As Head of Aviation Safety at Airbus Helicopters my responsibility is to continually challenge and improve flight safety for the thousands of men and women around the world who are transported in our aircraft every day. Their welfare is at the heart of everything we do.
We work closely with customers, suppliers, manufacturers and key organizations such as the International Helicopter Safety Team and HeliOffshore, two global bodies working to enhance flight safety. We believe collaboration and partnership are critical to making advances in safety.
Over the past two years, Airbus Helicopters has worked closely with the Accident Investigation Board Norway (AIBN) in the context of the LN-OJF accident.
In parallel, and in full cooperation with the European Aviation Safety Agency, Airbus Helicopters has been fully committed to learning as much as possible from the accident as part of our unerring commitment to product safety and continuing airworthiness. We invested considerable time and resources in testing the design, production and maintenance of the H225 to fully understand the cause of this tragic accident.
The Accident Investigation team has identified the most probable cause of the accident as a crack in a gear wheel in the main transmission box: a hard particle caused a scratch on a roller that, due to local overloading, led to a micro pitted line on the bearing roller and outer race. This progressively damaged the outer race of the gear while producing very few spalling particles which were not detected and ultimately led to its cracking.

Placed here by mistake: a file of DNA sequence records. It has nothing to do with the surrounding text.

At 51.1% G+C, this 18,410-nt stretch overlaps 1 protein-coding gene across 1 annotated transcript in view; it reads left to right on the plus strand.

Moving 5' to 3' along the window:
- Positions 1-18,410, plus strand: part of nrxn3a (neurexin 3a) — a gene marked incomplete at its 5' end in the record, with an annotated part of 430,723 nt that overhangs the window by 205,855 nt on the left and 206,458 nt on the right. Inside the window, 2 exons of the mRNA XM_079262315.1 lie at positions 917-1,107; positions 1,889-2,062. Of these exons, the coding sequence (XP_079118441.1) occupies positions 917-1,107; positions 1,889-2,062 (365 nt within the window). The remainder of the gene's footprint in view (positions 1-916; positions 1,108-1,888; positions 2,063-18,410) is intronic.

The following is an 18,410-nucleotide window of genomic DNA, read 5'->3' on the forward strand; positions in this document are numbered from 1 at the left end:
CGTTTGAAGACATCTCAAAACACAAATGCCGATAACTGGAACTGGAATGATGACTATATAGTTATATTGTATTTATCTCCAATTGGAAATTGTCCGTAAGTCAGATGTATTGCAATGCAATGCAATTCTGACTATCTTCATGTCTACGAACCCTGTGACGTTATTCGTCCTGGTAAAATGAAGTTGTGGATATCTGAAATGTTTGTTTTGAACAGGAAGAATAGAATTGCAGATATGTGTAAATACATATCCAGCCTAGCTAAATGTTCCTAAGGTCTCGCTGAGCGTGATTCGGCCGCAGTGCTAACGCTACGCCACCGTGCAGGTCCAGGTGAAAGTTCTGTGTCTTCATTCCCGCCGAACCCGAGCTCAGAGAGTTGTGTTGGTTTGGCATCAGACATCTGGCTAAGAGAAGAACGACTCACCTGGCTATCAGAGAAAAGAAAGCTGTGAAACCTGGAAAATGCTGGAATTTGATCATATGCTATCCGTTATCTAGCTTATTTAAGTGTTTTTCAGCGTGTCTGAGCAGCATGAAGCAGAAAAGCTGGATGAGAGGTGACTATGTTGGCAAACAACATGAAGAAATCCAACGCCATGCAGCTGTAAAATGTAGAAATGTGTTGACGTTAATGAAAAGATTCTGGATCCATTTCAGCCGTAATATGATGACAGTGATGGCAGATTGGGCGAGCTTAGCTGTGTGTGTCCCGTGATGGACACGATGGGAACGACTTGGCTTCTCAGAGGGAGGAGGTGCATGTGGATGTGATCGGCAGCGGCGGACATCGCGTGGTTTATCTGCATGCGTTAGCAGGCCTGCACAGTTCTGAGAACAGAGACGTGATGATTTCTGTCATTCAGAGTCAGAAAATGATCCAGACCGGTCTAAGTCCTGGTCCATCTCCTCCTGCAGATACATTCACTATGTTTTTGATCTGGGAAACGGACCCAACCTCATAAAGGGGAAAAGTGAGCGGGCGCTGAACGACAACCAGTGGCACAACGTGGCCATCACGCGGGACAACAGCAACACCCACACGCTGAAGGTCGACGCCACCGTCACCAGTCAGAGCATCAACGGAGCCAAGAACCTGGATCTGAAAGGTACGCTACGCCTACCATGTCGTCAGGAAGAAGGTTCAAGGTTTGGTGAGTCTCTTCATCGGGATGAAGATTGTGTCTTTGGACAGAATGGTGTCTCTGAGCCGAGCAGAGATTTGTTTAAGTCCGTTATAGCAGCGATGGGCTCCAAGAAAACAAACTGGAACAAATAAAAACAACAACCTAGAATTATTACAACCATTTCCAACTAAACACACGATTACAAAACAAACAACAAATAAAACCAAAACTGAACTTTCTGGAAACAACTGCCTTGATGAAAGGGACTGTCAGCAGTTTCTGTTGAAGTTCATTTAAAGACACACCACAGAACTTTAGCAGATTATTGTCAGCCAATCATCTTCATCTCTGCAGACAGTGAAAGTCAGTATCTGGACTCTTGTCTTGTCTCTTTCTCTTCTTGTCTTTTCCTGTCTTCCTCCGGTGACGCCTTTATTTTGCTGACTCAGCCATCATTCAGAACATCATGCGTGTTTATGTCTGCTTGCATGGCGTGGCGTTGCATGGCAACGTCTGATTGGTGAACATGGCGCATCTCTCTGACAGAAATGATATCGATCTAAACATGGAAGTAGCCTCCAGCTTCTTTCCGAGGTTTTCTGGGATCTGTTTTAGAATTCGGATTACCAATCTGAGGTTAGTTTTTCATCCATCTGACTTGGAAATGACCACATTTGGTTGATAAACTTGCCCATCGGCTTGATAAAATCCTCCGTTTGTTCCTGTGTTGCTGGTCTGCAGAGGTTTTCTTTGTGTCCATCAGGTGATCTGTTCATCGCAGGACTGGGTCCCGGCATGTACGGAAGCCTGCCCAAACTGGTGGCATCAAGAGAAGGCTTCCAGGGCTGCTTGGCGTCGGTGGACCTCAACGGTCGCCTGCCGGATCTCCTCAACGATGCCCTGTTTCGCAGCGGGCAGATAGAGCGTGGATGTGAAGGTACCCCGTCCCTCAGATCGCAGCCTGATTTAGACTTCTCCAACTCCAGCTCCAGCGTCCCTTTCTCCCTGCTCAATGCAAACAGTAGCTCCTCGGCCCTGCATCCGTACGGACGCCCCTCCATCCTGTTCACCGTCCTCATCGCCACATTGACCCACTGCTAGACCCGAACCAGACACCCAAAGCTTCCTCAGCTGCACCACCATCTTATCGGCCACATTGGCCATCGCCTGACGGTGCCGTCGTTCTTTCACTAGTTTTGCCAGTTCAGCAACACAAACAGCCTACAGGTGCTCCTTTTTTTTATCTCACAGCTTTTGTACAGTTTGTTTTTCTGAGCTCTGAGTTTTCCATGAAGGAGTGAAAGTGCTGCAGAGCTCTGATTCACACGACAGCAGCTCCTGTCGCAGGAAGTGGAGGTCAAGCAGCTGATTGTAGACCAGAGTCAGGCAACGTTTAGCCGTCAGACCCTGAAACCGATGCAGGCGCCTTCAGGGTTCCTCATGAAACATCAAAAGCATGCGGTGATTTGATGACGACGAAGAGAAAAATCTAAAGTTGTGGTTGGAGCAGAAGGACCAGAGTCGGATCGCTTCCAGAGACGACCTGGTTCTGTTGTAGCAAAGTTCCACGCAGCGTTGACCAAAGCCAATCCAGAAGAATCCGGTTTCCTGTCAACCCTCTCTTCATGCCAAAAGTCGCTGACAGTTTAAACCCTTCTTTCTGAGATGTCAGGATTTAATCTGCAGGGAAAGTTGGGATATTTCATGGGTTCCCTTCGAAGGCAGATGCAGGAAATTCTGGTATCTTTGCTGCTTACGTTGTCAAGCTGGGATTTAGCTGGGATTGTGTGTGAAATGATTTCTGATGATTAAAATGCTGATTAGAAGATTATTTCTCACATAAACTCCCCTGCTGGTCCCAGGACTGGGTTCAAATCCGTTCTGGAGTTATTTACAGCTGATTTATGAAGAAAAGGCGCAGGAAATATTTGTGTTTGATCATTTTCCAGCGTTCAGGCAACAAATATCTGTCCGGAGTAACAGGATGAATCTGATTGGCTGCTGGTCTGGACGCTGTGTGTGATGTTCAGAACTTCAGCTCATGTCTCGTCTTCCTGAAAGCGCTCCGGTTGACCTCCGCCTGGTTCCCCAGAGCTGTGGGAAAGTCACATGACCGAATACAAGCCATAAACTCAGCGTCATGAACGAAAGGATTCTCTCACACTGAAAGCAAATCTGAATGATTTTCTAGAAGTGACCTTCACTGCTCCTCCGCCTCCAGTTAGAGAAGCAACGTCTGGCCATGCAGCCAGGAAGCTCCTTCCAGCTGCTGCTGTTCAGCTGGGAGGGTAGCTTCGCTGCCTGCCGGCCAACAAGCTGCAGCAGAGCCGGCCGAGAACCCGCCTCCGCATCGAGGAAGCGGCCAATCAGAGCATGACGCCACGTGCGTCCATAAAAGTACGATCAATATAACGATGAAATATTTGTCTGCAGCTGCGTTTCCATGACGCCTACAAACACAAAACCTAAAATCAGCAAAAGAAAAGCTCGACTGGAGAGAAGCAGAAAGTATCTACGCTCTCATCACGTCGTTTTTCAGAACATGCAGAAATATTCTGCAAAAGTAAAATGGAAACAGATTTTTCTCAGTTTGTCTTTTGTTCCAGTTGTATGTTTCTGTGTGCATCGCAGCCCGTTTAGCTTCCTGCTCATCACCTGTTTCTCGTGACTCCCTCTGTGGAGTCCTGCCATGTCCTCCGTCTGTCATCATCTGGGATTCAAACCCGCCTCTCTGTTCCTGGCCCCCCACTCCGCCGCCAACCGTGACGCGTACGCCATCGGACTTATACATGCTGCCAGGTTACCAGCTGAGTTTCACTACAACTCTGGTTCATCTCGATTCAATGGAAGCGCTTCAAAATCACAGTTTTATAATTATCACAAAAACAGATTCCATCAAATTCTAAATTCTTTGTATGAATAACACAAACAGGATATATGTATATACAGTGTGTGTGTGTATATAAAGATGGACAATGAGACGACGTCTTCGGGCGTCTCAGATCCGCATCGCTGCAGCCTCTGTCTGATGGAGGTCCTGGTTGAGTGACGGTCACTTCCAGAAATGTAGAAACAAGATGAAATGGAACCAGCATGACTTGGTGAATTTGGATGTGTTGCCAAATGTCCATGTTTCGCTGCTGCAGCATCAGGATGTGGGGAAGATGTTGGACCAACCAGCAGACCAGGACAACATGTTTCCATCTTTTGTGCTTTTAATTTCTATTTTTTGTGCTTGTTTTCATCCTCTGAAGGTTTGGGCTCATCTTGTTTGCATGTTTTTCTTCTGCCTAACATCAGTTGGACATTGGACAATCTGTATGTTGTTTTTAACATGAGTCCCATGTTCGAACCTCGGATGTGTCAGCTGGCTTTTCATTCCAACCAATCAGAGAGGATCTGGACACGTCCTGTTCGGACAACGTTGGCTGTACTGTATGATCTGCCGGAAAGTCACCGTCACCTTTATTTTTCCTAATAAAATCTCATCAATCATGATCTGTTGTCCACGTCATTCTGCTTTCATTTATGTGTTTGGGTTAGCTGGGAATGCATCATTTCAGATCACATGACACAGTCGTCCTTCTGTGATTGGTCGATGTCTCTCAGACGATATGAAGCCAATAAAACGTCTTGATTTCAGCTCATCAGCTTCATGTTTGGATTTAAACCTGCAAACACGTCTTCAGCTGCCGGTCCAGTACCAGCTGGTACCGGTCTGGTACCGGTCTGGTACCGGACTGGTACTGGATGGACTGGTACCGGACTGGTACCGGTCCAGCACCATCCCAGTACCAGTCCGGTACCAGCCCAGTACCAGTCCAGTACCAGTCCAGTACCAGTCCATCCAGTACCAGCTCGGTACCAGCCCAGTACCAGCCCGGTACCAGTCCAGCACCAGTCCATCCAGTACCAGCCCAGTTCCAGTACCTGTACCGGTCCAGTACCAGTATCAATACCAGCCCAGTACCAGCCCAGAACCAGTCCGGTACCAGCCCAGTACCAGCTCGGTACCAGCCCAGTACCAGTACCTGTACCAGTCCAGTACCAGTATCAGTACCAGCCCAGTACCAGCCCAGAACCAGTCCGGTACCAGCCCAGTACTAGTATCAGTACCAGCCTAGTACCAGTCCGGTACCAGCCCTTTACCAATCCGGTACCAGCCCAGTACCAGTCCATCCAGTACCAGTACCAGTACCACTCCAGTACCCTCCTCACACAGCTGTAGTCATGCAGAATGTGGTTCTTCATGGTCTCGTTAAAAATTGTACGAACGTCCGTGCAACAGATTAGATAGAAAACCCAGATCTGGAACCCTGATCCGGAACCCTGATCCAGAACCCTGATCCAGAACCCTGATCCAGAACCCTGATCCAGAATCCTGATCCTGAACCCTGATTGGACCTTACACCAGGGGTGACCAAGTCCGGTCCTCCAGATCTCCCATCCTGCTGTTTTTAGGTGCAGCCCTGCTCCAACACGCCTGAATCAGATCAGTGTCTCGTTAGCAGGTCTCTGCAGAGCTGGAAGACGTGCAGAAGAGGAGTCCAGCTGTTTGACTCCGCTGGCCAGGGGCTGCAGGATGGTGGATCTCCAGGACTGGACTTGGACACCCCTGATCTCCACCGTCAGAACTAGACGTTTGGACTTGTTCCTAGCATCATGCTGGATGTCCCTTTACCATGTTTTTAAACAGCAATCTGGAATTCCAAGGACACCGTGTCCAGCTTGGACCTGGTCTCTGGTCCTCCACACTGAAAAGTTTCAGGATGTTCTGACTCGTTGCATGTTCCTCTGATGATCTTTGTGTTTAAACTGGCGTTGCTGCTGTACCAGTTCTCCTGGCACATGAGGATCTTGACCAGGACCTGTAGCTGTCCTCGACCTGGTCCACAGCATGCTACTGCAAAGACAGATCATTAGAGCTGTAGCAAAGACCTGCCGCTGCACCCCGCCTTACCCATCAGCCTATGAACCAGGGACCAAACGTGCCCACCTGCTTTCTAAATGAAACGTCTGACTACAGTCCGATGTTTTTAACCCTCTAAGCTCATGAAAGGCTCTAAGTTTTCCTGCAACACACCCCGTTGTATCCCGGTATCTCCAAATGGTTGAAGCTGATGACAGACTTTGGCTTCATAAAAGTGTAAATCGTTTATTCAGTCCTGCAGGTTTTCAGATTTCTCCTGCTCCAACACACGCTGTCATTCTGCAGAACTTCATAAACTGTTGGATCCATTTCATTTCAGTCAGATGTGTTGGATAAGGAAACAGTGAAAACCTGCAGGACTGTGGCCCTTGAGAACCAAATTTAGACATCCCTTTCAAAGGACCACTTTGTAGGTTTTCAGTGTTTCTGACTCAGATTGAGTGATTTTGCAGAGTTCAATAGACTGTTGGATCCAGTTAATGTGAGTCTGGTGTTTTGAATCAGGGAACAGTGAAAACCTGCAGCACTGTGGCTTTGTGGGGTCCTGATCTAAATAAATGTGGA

Prior to 2016, the available degree of scientific and technical knowledge meant it was neither foreseeable nor foreseen that a crack in a plant gear could propagate in a sub-layer, and as a result generate very low levels of detectable particles.
With knowledge gained from this investigation, Airbus Helicopters has introduced a series of safety measures on the H225. Some of the technology that has been developed is ground-breaking for the helicopter industry.
Airbus Helicopters will continue to pursue innovations and improve safety standards through a proactive approach that sees us challenge internally everything we do. Work on a number of potential improvements to the H225 are in progress, and I remain optimistic that this concerted and complex work will yield new advances.
Gilles Bruniaux, Head of Aviation Safety
The Accident Investigation Board Norway’s (AIBN) final report concludes with a series of recommendations for improving safety in the industry. Recommendation 12 addresses Airbus Helicopters and the redesign the H225 gearbox – so what have we done?
We have implemented continuous improvements to the gearbox’s design robustness through a series of new features. These include:
We won’t stop here, and have also begun work on a number of potential improvements to the gearbox. This work is meticulous, painstaking and ambitious in nature and has yet to reach a sufficient level of maturity for final decisions to be made and announced at this moment in time.
Possible improvements under consideration include a research project to explore the potential for widening the scope and capability of Airbus Helicopters’ future Health and Usage Monitoring System (HUMS) to provide earlier detection of potential problems with the moving components inside transmissions.